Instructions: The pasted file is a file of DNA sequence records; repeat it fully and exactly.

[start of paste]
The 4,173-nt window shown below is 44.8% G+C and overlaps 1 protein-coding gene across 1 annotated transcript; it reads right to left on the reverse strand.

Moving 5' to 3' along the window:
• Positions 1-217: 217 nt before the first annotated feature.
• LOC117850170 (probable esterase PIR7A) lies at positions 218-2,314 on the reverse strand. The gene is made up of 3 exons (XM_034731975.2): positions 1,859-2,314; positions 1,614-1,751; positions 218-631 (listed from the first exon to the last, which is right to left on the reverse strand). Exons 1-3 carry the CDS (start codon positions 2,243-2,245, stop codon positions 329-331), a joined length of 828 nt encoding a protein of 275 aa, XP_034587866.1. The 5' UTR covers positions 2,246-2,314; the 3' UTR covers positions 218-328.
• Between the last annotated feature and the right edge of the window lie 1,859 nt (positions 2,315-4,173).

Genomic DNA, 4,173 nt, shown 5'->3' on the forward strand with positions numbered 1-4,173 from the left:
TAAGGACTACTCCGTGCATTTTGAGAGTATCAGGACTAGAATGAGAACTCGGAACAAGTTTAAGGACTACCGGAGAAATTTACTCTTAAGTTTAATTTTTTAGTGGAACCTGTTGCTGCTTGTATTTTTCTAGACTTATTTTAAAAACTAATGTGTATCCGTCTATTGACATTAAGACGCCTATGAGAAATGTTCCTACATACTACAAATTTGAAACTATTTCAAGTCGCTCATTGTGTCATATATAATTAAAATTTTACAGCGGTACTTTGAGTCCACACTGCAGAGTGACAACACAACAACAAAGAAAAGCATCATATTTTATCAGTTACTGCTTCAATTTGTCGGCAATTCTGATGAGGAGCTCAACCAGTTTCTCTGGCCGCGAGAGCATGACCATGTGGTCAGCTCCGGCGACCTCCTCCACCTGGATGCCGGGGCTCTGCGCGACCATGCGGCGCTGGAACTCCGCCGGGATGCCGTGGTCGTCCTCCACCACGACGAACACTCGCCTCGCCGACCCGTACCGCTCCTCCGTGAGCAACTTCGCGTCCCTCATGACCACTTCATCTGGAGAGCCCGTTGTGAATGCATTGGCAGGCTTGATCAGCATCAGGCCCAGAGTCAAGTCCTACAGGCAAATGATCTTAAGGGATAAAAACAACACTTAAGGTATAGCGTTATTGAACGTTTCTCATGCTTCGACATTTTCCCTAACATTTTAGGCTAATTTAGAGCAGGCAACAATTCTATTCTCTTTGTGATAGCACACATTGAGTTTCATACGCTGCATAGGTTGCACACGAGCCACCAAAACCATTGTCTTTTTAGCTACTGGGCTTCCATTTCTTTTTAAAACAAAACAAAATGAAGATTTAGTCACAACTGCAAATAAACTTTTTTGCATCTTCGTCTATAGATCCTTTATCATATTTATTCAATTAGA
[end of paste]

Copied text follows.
The 4,173-nt window shown below is 44.8% G+C and overlaps 1 protein-coding gene across 1 annotated transcript; it reads right to left on the reverse strand.

Moving 5' to 3' along the window:
• Positions 1-217: 217 nt before the first annotated feature.
• LOC117850170 (probable esterase PIR7A) lies at positions 218-2,314 on the reverse strand. The gene is made up of 3 exons (XM_034731975.2): positions 1,859-2,314; positions 1,614-1,751; positions 218-631 (listed from the first exon to the last, which is right to left on the reverse strand). Exons 1-3 carry the CDS (start codon positions 2,243-2,245, stop codon positions 329-331), a joined length of 828 nt encoding a protein of 275 aa, XP_034587866.1. The 5' UTR covers positions 2,246-2,314; the 3' UTR covers positions 218-328.
• Between the last annotated feature and the right edge of the window lie 1,859 nt (positions 2,315-4,173).

Genomic DNA, 4,173 nt, shown 5'->3' on the forward strand with positions numbered 1-4,173 from the left:
TAAGGACTACTCCGTGCATTTTGAGAGTATCAGGACTAGAATGAGAACTCGGAACAAGTTTAAGGACTACCGGAGAAATTTACTCTTAAGTTTAATTTTTTAGTGGAACCTGTTGCTGCTTGTATTTTTCTAGACTTATTTTAAAAACTAATGTGTATCCGTCTATTGACATTAAGACGCCTATGAGAAATGTTCCTACATACTACAAATTTGAAACTATTTCAAGTCGCTCATTGTGTCATATATAATTAAAATTTTACAGCGGTACTTTGAGTCCACACTGCAGAGTGACAACACAACAACAAAGAAAAGCATCATATTTTATCAGTTACTGCTTCAATTTGTCGGCAATTCTGATGAGGAGCTCAACCAGTTTCTCTGGCCGCGAGAGCATGACCATGTGGTCAGCTCCGGCGACCTCCTCCACCTGGATGCCGGGGCTCTGCGCGACCATGCGGCGCTGGAACTCCGCCGGGATGCCGTGGTCGTCCTCCACCACGACGAACACTCGCCTCGCCGACCCGTACCGCTCCTCCGTGAGCAACTTCGCGTCCCTCATGACCACTTCATCTGGAGAGCCCGTTGTGAATGCATTGGCAGGCTTGATCAGCATCAGGCCCAGAGTCAAGTCCTACAGGCAAATGATCTTAAGGGATAAAAACAACACTTAAGGTATAGCGTTATTGAACGTTTCTCATGCTTCGACATTTTCCCTAACATTTTAGGCTAATTTAGAGCAGGCAACAATTCTATTCTCTTTGTGATAGCACACATTGAGTTTCATACGCTGCATAGGTTGCACACGAGCCACCAAAACCATTGTCTTTTTAGCTACTGGGCTTCCATTTCTTTTTAAAACAAAACAAAATGAAGATTTAGTCACAACTGCAAATAAACTTTTTTGCATCTTCGTCTATAGATCCTTTATCATATTTATTCAATTAGA